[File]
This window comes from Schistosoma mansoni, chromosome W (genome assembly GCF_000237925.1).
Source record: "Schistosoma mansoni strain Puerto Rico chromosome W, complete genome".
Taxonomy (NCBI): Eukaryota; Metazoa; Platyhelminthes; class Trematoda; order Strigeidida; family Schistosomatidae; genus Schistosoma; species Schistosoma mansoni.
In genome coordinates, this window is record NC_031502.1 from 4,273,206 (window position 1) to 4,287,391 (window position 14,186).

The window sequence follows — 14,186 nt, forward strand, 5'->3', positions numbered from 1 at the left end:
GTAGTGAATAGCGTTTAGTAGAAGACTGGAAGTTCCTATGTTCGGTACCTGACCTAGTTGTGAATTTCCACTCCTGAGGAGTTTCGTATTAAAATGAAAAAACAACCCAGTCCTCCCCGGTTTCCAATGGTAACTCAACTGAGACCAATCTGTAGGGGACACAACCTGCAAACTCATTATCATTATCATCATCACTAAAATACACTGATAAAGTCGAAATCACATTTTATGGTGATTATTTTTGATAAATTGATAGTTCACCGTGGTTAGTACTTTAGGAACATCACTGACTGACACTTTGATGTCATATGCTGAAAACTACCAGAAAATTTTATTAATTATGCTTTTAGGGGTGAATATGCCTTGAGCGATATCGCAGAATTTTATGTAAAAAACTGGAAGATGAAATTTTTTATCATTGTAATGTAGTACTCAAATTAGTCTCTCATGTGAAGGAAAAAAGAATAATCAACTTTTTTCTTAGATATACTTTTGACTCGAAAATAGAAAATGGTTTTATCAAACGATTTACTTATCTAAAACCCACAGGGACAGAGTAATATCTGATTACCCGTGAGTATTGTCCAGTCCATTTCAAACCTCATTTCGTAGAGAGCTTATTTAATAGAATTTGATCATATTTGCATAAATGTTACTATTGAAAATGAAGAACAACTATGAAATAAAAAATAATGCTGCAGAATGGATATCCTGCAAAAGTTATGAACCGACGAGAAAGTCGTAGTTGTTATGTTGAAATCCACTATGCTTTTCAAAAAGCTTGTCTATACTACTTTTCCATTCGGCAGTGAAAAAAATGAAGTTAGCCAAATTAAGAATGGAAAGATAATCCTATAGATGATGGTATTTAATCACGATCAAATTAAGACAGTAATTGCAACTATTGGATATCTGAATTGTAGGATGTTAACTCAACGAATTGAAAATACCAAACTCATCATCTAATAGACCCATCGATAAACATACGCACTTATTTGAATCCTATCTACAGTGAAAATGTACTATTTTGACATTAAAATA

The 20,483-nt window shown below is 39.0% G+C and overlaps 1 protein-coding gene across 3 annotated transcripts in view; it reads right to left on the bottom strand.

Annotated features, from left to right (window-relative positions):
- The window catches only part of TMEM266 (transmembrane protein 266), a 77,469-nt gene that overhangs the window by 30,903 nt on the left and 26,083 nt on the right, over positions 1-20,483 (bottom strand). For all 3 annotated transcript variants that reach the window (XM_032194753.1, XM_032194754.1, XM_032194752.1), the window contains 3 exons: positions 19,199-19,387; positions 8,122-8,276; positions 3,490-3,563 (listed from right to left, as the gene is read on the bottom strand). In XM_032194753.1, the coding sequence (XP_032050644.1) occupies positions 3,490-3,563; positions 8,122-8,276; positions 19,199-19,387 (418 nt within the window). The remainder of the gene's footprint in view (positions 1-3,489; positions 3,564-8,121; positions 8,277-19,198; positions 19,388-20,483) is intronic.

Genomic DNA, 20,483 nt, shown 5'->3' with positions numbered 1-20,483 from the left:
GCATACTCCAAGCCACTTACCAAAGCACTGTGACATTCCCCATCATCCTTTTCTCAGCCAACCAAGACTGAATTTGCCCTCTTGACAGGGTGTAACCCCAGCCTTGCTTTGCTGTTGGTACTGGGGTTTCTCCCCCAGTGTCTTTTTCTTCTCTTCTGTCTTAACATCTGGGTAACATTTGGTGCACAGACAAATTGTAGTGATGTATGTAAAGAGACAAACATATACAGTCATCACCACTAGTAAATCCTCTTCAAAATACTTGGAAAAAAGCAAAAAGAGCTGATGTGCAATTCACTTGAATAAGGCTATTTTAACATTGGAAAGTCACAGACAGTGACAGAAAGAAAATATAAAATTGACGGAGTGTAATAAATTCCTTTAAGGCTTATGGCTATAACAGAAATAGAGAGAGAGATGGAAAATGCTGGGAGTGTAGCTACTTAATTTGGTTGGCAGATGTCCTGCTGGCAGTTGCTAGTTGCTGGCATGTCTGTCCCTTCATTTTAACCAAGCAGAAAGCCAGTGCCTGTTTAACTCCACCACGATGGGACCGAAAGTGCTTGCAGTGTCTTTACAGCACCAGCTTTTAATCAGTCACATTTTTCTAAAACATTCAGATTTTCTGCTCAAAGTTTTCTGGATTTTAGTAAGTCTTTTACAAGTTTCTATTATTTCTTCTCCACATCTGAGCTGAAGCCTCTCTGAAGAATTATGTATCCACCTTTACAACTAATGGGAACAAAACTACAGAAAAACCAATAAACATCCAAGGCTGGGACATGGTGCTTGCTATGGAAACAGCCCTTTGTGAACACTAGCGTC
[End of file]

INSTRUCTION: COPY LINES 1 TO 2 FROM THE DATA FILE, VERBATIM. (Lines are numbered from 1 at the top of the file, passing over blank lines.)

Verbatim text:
This window comes from Schistosoma mansoni, chromosome W (genome assembly GCF_000237925.1).
Source record: "Schistosoma mansoni strain Puerto Rico chromosome W, complete genome".